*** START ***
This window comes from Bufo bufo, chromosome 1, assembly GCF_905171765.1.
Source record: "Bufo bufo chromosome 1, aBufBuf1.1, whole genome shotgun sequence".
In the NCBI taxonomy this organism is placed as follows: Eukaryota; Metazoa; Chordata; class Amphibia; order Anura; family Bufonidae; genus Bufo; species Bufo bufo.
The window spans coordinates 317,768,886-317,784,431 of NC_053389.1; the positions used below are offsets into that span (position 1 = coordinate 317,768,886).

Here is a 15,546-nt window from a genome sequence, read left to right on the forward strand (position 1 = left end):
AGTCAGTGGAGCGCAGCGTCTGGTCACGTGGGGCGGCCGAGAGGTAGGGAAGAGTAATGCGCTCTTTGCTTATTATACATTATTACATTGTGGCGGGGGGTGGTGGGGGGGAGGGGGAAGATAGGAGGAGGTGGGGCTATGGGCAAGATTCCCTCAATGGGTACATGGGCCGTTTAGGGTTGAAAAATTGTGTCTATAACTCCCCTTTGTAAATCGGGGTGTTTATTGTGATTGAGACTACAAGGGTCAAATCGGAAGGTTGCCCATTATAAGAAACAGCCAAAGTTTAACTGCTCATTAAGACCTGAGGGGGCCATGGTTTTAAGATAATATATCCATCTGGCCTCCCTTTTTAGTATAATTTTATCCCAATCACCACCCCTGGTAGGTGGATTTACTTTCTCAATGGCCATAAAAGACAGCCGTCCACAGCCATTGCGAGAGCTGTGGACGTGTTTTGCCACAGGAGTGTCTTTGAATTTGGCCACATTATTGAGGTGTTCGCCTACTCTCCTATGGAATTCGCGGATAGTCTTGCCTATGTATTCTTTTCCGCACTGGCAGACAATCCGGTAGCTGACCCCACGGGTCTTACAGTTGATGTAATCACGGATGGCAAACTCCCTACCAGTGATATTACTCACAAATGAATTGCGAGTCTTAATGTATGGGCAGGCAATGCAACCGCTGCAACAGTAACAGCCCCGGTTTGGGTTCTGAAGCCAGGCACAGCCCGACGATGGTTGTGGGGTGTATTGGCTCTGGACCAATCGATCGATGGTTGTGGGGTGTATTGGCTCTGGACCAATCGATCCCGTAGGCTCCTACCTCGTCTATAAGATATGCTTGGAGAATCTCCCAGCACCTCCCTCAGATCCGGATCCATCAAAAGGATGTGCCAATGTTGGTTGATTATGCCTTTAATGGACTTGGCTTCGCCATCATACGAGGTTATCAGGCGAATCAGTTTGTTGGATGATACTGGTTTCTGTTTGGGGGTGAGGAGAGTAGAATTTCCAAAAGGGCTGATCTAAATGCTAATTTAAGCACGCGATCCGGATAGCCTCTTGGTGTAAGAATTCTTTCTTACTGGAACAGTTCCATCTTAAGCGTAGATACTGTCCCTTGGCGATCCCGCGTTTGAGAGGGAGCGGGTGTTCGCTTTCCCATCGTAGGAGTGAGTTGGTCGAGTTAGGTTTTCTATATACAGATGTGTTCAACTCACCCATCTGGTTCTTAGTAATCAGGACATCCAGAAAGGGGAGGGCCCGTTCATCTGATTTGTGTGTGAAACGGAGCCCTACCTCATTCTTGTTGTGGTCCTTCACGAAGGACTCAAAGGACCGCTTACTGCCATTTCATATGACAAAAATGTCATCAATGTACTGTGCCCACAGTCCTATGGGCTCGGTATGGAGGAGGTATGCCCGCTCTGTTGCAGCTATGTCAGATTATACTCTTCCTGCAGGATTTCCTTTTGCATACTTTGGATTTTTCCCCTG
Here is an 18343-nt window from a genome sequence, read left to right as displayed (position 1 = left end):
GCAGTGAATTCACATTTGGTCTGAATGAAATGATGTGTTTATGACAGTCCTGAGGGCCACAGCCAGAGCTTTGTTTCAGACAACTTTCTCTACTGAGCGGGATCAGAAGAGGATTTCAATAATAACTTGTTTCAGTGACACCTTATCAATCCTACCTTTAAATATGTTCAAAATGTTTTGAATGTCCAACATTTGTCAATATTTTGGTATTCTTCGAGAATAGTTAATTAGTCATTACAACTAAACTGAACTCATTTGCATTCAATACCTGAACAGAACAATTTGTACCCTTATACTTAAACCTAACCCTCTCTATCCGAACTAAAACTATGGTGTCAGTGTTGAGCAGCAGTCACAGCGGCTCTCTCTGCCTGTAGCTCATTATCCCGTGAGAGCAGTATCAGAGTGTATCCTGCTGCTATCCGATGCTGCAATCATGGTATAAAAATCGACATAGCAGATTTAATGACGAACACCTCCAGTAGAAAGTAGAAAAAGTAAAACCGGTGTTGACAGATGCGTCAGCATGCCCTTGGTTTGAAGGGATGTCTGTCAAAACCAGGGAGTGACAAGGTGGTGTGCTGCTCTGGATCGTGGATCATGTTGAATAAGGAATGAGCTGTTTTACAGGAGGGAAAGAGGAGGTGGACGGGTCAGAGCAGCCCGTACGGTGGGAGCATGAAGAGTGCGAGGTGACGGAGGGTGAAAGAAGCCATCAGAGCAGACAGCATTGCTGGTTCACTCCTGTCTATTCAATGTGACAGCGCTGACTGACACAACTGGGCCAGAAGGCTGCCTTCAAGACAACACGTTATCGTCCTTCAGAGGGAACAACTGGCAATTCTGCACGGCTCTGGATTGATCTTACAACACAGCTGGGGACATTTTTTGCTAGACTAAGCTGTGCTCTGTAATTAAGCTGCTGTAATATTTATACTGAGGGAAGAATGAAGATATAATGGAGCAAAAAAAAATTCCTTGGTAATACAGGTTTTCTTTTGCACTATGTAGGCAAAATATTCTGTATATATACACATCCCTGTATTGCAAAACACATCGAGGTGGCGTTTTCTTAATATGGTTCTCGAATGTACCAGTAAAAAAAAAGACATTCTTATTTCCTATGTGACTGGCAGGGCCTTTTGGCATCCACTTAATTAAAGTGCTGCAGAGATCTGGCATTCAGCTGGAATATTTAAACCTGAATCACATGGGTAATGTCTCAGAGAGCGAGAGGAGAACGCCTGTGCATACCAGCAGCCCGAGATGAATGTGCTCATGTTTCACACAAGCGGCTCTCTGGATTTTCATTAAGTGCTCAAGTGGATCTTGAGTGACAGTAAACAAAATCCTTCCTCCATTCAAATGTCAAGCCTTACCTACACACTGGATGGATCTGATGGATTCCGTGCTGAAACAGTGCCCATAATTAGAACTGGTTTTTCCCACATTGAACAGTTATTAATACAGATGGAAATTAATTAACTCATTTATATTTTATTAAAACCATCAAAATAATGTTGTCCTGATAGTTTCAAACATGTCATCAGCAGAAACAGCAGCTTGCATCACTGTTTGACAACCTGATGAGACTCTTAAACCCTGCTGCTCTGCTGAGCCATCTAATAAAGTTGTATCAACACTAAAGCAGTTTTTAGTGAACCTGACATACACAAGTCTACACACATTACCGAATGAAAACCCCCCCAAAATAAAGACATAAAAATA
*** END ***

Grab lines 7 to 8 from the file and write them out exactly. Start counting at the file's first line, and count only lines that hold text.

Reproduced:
Here is an 18343-nt window from a genome sequence, read left to right as displayed (position 1 = left end):
GCAGTGAATTCACATTTGGTCTGAATGAAATGATGTGTTTATGACAGTCCTGAGGGCCACAGCCAGAGCTTTGTTTCAGACAACTTTCTCTACTGAGCGGGATCAGAAGAGGATTTCAATAATAACTTGTTTCAGTGACACCTTATCAATCCTACCTTTAAATATGTTCAAAATGTTTTGAATGTCCAACATTTGTCAATATTTTGGTATTCTTCGAGAATAGTTAATTAGTCATTACAACTAAACTGAACTCATTTGCATTCAATACCTGAACAGAACAATTTGTACCCTTATACTTAAACCTAACCCTCTCTATCCGAACTAAAACTATGGTGTCAGTGTTGAGCAGCAGTCACAGCGGCTCTCTCTGCCTGTAGCTCATTATCCCGTGAGAGCAGTATCAGAGTGTATCCTGCTGCTATCCGATGCTGCAATCATGGTATAAAAATCGACATAGCAGATTTAATGACGAACACCTCCAGTAGAAAGTAGAAAAAGTAAAACCGGTGTTGACAGATGCGTCAGCATGCCCTTGGTTTGAAGGGATGTCTGTCAAAACCAGGGAGTGACAAGGTGGTGTGCTGCTCTGGATCGTGGATCATGTTGAATAAGGAATGAGCTGTTTTACAGGAGGGAAAGAGGAGGTGGACGGGTCAGAGCAGCCCGTACGGTGGGAGCATGAAGAGTGCGAGGTGACGGAGGGTGAAAGAAGCCATCAGAGCAGACAGCATTGCTGGTTCACTCCTGTCTATTCAATGTGACAGCGCTGACTGACACAACTGGGCCAGAAGGCTGCCTTCAAGACAACACGTTATCGTCCTTCAGAGGGAACAACTGGCAATTCTGCACGGCTCTGGATTGATCTTACAACACAGCTGGGGACATTTTTTGCTAGACTAAGCTGTGCTCTGTAATTAAGCTGCTGTAATATTTATACTGAGGGAAGAATGAAGATATAATGGAGCAAAAAAAAATTCCTTGGTAATACAGGTTTTCTTTTGCACTATGTAGGCAAAATATTCTGTATATATACACATCCCTGTATTGCAAAACACATCGAGGTGGCGTTTTCTTAATATGGTTCTCGAATGTACCAGTAAAAAAAAAGACATTCTTATTTCCTATGTGACTGGCAGGGCCTTTTGGCATCCACTTAATTAAAGTGCTGCAGAGATCTGGCATTCAGCTGGAATATTTAAACCTGAATCACATGGGTAATGTCTCAGAGAGCGAGAGGAGAACGCCTGTGCATACCAGCAGCCCGAGATGAATGTGCTCATGTTTCACACAAGCGGCTCTCTGGATTTTCATTAAGTGCTCAAGTGGATCTTGAGTGACAGTAAACAAAATCCTTCCTCCATTCAAATGTCAAGCCTTACCTACACACTGGATGGATCTGATGGATTCCGTGCTGAAACAGTGCCCATAATTAGAACTGGTTTTTCCCACATTGAACAGTTATTAATACAGATGGAAATTAATTAACTCATTTATATTTTATTAAAACCATCAAAATAATGTTGTCCTGATAGTTTCAAACATGTCATCAGCAGAAACAGCAGCTTGCATCACTGTTTGACAACCTGATGAGACTCTTAAACCCTGCTGCTCTGCTGAGCCATCTAATAAAGTTGTATCAACACTAAAGCAGTTTTTAGTGAACCTGACATACACAAGTCTACACACATTACCGAATGAAAACCCCCCCAAAATAAAGACATAAAAATA